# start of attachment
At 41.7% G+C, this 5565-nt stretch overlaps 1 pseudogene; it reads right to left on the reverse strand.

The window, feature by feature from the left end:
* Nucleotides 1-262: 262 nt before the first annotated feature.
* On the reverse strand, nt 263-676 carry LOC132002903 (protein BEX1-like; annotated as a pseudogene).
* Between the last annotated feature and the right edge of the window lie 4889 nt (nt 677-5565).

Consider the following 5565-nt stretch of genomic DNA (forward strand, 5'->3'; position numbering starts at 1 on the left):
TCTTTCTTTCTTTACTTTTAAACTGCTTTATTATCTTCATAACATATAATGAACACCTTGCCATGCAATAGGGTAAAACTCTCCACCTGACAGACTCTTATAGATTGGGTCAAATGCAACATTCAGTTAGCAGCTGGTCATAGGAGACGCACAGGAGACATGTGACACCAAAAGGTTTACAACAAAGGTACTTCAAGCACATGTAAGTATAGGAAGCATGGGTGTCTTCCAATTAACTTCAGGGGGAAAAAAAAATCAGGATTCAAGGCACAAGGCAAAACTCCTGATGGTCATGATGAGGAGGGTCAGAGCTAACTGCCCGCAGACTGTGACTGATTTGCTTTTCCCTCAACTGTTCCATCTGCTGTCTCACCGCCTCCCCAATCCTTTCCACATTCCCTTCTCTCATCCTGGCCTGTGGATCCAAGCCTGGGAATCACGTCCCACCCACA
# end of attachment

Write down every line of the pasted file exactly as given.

At 41.7% G+C, this 5565-nt stretch overlaps 1 pseudogene; it reads right to left on the reverse strand.

The window, feature by feature from the left end:
* Nucleotides 1-262: 262 nt before the first annotated feature.
* On the reverse strand, nt 263-676 carry LOC132002903 (protein BEX1-like; annotated as a pseudogene).
* Between the last annotated feature and the right edge of the window lie 4889 nt (nt 677-5565).

Consider the following 5565-nt stretch of genomic DNA (forward strand, 5'->3'; position numbering starts at 1 on the left):
TCTTTCTTTCTTTACTTTTAAACTGCTTTATTATCTTCATAACATATAATGAACACCTTGCCATGCAATAGGGTAAAACTCTCCACCTGACAGACTCTTATAGATTGGGTCAAATGCAACATTCAGTTAGCAGCTGGTCATAGGAGACGCACAGGAGACATGTGACACCAAAAGGTTTACAACAAAGGTACTTCAAGCACATGTAAGTATAGGAAGCATGGGTGTCTTCCAATTAACTTCAGGGGGAAAAAAAAATCAGGATTCAAGGCACAAGGCAAAACTCCTGATGGTCATGATGAGGAGGGTCAGAGCTAACTGCCCGCAGACTGTGACTGATTTGCTTTTCCCTCAACTGTTCCATCTGCTGTCTCACCGCCTCCCCAATCCTTTCCACATTCCCTTCTCTCATCCTGGCCTGTGGATCCAAGCCTGGGAATCACGTCCCACCCACA